We were beginning to understand what vesicoureteral reflux was, and why our daughter had been diagnosed, but we still didn’t understand what they meant by the grades of reflux? We were told that grade V was the most severe grade, but I still had no idea how that was determined, or what it really meant.
The grades of reflux are determined by the severity of the condition in each ureter. According to an article on Medscape, reflux grades are determined by the following standards:
Grade I – urine backs up into ureter only, and the renal pelvis (the renal pelvis is the area at the center of the kidney, urine collects here and is funneled into the ureter.) appears healthy, with sharp calyces (calyces are the collecting area for urine within kidney before it is passed through to the renal pelvis).
Grade II – urine backs up into the ureter, renal pelvis, and calyces. The renal pelvis appears healthy, with sharp calyces.
Grade III – urine backs up into the ureter and collecting system. The ureter and pelvis appear mildly dilated, and the calyces are mildly blunted.
Grade IV – urine backs up into the ureter and collecting system. The ureter and renal pelvis appear moderately dilated, and the calyces are moderately blunted.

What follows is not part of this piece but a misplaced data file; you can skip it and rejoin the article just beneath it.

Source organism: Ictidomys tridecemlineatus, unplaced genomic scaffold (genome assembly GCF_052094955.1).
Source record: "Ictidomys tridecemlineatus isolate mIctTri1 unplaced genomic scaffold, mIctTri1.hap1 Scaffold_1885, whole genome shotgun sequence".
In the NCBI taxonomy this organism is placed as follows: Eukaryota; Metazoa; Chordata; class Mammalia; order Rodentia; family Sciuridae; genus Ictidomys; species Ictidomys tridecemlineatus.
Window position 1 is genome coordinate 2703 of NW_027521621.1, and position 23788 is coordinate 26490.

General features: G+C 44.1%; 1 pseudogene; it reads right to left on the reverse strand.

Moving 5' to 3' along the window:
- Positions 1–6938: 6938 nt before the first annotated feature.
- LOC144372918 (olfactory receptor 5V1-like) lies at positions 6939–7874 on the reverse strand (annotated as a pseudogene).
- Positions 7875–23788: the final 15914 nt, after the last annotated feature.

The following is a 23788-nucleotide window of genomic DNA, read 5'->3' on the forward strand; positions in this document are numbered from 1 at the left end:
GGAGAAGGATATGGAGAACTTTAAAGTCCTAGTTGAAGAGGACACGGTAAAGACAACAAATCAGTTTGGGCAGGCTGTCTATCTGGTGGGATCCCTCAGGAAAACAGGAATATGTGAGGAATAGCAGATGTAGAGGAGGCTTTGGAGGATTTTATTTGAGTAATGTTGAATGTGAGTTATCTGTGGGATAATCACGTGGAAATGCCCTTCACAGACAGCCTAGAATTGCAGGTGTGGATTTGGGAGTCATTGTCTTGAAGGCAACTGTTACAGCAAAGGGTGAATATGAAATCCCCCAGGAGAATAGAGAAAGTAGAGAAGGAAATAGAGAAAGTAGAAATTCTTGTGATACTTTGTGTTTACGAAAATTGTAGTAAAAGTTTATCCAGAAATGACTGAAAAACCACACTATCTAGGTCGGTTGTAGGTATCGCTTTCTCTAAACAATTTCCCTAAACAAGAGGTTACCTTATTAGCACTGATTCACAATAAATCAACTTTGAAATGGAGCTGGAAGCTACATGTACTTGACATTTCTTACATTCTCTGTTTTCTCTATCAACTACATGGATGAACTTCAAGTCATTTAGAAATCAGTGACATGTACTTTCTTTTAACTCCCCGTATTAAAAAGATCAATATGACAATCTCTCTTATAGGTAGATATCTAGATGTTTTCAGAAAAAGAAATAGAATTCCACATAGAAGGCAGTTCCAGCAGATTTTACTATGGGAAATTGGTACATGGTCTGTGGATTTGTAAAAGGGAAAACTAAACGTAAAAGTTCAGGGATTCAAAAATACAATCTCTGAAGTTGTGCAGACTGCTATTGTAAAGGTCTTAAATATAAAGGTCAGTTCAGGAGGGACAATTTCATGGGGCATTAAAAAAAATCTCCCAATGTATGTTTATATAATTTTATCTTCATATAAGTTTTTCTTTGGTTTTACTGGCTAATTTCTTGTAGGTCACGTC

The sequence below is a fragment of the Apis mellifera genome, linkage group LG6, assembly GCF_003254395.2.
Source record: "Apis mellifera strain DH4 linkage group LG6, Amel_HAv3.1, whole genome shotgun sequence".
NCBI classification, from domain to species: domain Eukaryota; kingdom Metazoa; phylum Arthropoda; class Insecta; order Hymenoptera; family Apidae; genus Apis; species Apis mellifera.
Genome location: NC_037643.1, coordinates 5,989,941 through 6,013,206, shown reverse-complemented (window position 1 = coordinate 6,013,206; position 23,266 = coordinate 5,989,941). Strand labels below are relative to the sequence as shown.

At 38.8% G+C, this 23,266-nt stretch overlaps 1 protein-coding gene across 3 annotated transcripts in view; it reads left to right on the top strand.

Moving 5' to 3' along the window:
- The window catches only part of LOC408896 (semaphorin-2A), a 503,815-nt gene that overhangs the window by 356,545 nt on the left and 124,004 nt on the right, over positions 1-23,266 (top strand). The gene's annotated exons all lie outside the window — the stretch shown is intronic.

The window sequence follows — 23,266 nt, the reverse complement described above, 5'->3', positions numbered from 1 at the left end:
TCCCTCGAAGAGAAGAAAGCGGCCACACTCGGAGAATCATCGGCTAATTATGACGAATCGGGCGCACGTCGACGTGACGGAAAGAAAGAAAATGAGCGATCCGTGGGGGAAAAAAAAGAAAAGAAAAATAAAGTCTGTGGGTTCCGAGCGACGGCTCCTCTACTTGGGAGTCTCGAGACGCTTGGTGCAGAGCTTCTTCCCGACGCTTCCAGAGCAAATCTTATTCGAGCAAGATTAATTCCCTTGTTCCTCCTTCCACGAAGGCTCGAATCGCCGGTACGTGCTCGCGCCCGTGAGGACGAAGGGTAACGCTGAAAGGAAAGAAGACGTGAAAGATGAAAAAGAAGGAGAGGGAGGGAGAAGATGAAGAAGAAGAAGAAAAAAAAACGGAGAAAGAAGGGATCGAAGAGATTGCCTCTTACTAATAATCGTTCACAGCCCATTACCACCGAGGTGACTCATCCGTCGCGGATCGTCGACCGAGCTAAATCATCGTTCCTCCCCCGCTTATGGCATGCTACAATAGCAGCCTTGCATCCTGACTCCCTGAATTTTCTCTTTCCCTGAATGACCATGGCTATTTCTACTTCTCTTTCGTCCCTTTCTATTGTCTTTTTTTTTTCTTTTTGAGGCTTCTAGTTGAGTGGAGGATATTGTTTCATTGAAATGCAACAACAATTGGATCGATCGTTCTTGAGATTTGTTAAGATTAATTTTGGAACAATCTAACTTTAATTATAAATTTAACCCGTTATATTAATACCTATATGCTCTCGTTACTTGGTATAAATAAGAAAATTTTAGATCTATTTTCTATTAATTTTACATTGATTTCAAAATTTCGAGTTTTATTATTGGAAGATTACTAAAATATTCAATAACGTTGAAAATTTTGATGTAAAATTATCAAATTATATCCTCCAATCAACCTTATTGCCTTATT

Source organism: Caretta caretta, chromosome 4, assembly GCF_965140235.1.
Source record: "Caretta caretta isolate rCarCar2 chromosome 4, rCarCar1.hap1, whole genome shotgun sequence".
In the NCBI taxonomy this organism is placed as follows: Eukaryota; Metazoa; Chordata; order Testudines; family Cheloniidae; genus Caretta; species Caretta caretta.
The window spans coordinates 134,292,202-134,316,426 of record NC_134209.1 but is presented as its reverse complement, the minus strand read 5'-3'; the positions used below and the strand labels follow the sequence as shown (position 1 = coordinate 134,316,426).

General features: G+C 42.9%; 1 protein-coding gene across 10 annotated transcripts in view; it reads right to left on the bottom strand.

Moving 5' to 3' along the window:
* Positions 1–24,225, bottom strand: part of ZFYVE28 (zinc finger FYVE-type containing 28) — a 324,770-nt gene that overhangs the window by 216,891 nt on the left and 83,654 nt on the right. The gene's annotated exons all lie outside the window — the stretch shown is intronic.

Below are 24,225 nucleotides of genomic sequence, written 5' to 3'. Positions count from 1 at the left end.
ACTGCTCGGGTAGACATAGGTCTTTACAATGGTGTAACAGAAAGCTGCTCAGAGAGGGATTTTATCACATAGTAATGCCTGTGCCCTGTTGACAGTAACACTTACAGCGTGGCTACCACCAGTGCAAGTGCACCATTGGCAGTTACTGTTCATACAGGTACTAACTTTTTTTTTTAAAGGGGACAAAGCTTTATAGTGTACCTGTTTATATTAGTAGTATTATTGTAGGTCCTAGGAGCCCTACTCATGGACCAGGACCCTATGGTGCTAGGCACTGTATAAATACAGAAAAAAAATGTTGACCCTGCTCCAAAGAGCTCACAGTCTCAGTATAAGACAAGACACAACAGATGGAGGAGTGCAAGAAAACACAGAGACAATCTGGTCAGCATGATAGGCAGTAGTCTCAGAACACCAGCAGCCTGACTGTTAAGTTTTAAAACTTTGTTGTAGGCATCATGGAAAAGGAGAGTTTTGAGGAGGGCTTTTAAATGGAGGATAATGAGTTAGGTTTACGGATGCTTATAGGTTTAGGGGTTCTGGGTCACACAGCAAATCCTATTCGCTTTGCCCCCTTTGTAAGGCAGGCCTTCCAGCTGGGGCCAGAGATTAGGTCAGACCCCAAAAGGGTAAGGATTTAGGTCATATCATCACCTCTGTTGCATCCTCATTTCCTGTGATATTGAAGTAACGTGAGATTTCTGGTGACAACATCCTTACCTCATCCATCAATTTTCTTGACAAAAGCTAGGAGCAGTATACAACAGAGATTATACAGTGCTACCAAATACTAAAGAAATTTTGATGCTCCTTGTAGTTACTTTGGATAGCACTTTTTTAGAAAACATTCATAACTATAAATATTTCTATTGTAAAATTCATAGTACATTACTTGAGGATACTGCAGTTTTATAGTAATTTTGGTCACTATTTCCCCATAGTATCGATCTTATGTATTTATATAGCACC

Grade V – urine backs up into the ureter and collecting system. The pelvis severely dilates, the ureter appears tortuous, and calyces are severely blunted.
The good news is that reflux resolves spontaneously before adolescents in most cases of Primary VUR, depending on the grade. The resolution rates for grade III and under is found to be up to 80%. As the grade of reflux increases, the odds of resolution decrease. Grade 4 only has a resolution rate of about 10%, and grade 5 has very little chance of resolving spontaneously. For us that meant that Lizzie’s reflux would probably not resolve over time, and would eventually require surgery. They explained to us that they would still give her body a chance to heal itself and that we would wait until age 4 or 5 before considering surgery unless there were other complications.